CONSERVATIVE MEP FOR SCOTLAND

Bright Future for the North East - On the trail in Aberdeen

Standing in Union Street, as the snow fell gently upon me, I was reminded of the pleasures of electioneering in Aberdeen in late April! It’s where I began my political career back in 2003 as candidate for the Holyrood seat of Aberdeen South. Seems just like yesterday to me, but when I point this out to my team, two of whom hail from the Granite City, they are quick to remind me that they were sitting their exams at the time.

25.04.2016.

Standing in Union Street, as the snow fell gently upon me, I was reminded of the pleasures of electioneering in Aberdeen in late April! It’s where I began my political career back in 2003 as candidate for the Holyrood seat of Aberdeen South. Seems just like yesterday to me, but when I point this out to my team, two of whom hail from the Granite City, they are quick to remind me that they were sitting their exams at the time.

I came to Aberdeen to work for the Scottish Fishermen’s Federation. Then as now the body is the voice of Scotland’s fishermen. Of all the jobs I have ever had (including the one I have now), the most challenging and the most stimulating was working for the fishermen of Scotland. In some ways, as a Scottish MEP who sits on the European Parliament’s Fisheries Committee, I feel I still do. With less shouting.

Despite the snow, the Conservatives of Aberdeen had gathered on Union Street. Amongst the gaggle were the three city candidates: Tom Mason, former councillor and JP, standing in Aberdeen Central; Liam Kerr, a lawyer standing in Aberdeen Donside; and Ross Thomson, councillor and graduate of Aberdeen University, standing in my old haunt of Aberdeen South.

When I stood back in 2003 the party was at a low ebb. Many of those braving the elements on Saturday could remember those days; flinty glares, crumpled leaflets, recommendations to ‘go forth and multiply,’ but not quite in those exact words. This time it was different. Despite the chill in the air the reception was warm.

We were joined on Union Street by the SNP, and an hour or so later by Labour. We were all pitching to the same folks, and to be frank the Conservatives were pitching well. Leaflet after leaflet was carried away. Many passers by declared they had already voted. Already voted Tory.

Oddly enough, having the SNP stall opposite made leafleting easier. You knew fine well if an Aberdonian declined a nationalist leaflet they were ready for a unionist one. By a margin of 3 to 1 (by my rough calculation) we were ahead. And for all the time that I was dodging the snow on Union Street, the Labour Party seemed involved in an intense discussion amongst themselves to which others were not invited.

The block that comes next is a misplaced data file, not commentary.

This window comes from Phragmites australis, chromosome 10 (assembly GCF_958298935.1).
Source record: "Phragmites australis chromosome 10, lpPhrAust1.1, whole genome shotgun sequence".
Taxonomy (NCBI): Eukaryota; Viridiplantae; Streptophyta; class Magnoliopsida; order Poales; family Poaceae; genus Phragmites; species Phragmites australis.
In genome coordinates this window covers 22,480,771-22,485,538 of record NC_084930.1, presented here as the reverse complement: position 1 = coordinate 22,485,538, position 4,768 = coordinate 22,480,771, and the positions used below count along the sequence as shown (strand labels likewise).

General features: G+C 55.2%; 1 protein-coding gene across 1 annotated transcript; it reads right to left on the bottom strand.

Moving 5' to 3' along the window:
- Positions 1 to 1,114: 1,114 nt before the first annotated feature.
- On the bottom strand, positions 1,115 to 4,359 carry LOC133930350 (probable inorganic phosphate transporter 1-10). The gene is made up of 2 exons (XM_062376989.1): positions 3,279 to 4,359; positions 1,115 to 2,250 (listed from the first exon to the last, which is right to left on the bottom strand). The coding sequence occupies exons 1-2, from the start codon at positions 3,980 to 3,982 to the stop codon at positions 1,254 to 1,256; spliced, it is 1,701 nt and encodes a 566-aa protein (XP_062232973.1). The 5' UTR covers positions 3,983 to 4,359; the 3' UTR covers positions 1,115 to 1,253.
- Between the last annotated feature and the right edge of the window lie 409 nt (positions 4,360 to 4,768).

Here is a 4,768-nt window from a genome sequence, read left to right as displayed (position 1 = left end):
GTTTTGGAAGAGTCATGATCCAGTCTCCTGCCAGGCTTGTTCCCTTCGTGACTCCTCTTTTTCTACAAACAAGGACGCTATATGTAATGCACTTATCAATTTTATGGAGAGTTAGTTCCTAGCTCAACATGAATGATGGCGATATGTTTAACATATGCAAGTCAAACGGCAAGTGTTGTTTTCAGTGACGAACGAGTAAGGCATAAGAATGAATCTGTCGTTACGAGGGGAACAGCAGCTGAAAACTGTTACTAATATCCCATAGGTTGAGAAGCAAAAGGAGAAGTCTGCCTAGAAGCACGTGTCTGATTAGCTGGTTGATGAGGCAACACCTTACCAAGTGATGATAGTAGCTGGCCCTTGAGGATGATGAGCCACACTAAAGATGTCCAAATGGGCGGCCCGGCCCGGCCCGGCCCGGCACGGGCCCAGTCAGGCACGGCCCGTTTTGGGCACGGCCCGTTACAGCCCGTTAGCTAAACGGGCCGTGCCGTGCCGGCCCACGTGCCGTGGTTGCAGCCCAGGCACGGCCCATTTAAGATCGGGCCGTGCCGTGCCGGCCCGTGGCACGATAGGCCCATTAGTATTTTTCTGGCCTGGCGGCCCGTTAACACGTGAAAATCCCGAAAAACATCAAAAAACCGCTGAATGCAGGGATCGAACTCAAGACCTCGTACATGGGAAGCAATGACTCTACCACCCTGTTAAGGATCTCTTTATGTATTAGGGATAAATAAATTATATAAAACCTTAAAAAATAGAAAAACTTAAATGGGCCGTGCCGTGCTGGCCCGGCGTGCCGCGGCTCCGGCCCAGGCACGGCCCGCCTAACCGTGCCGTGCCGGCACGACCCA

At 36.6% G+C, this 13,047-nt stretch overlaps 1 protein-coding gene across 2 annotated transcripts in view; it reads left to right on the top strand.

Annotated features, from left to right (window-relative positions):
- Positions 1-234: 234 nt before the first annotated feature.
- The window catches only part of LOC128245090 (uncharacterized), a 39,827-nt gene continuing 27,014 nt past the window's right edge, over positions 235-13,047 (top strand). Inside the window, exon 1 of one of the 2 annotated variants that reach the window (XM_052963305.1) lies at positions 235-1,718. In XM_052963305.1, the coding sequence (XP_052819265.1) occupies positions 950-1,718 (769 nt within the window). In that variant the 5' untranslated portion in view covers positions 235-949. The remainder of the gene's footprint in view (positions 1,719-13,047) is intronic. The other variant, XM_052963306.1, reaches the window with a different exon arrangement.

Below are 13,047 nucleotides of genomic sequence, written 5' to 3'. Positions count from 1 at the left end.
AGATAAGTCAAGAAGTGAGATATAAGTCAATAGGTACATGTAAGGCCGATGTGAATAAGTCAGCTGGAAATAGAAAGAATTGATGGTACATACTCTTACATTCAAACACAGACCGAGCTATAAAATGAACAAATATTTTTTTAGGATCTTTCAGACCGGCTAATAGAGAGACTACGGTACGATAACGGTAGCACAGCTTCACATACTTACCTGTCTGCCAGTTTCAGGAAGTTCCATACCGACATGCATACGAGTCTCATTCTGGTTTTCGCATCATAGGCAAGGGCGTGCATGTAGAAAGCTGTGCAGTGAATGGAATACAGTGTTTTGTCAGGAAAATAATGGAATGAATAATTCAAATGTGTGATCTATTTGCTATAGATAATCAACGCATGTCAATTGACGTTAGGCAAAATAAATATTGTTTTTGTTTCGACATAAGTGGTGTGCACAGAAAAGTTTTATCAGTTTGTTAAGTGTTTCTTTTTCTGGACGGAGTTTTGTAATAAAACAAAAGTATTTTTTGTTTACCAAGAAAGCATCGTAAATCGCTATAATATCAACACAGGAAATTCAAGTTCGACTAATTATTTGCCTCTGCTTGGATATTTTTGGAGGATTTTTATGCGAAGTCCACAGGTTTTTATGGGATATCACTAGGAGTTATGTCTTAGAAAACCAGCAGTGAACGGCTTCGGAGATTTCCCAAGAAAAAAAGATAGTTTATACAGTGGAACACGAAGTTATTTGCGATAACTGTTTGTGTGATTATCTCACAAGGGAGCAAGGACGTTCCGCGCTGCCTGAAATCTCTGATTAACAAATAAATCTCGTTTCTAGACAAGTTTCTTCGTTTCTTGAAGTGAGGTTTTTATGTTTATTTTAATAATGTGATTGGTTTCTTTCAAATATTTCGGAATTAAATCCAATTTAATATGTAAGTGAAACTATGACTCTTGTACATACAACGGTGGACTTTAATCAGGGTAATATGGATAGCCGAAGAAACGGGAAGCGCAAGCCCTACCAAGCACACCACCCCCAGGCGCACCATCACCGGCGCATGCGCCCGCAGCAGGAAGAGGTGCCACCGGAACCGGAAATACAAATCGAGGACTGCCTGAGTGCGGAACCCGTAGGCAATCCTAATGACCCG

The city and shire are going through tough times. Around 60,000 workers have been laid off in the past 6 months; glass tower blocks erected only 2 years ago at the height of the oil boom lie empty; the city that could claim ‘no recession here’ between 2008-2011, is suffering. The three City candidates discussed the challenges and each recognised the efforts of the UK Treasury cutting tax rates from 80% to 75% immediately, and backdated to January, while on newer fields it will be cut from 60% to 50% worth over £1.3bn over five years.  

It will make a difference, but as a geologist, I know that the North Sea is a mature hydrocarbon basin. Oil and gas recovery will become harder and more expensive, all of which is challenged by an oil price of around $45 per barrel. It won’t remain there for ever but it is clear the price will be volatile for the foreseeable future.

The UK Government is delivering £250m to Aberdeen as part of its City deal- a deal that was bid for and agreed before the Oil price crash. The Scottish Government are also involved, topping up the deal to the tune of £254m making the entire deal worth £504m. The money will, among other things, be invested in exploration, innovation and skills development and includes funding for an energy innovation centre and the expansion of Aberdeen harbour to help the city compete for oil and gas industry decommissioning work. It will also help exploit the remaining north sea oil reserves and develop better rail links and improvements to the A90 junction at Laurencekirk.

Aberdeen is a global hub for offshore and subsea exploration, for technology development experts and for petroleum research. Decommissioning the vast offshore structures will provide Aberdeen with revenue in the short to medium term. And if fracking ever becomes a reality in the UK, then those who make it happen will almost all hail from Aberdeen. Worth remembering that the mature phase of North Sea oil recovery - termed EOR in the jargon, Enhanced  Oil Recovery - deploys the technique of fracking on a daily basis

Tom, Liam and Ross were in agreement on one point, Aberdeen has always changed with times. Of the three city candidates, Tom has lived through more of the changes, but even Ross and Liam remember the closure of the fish harbour in 2006, the end of an era. A city that once depended upon herring and whaling, and lived through an oil boom, still looks to the sea for its future. Last December the Harbour Trust announced a £410m expansion. 

During these changing times, Aberdeen needs strong voices in the Parliament to fight against the ever-greater attempts to centralise all Scotland’s service providers within a few yards from the First Minister’s desk in Edinburgh.  Tom, Liam and Ross are strong of voice and passionate about the Granite City. Get them into Holyrood.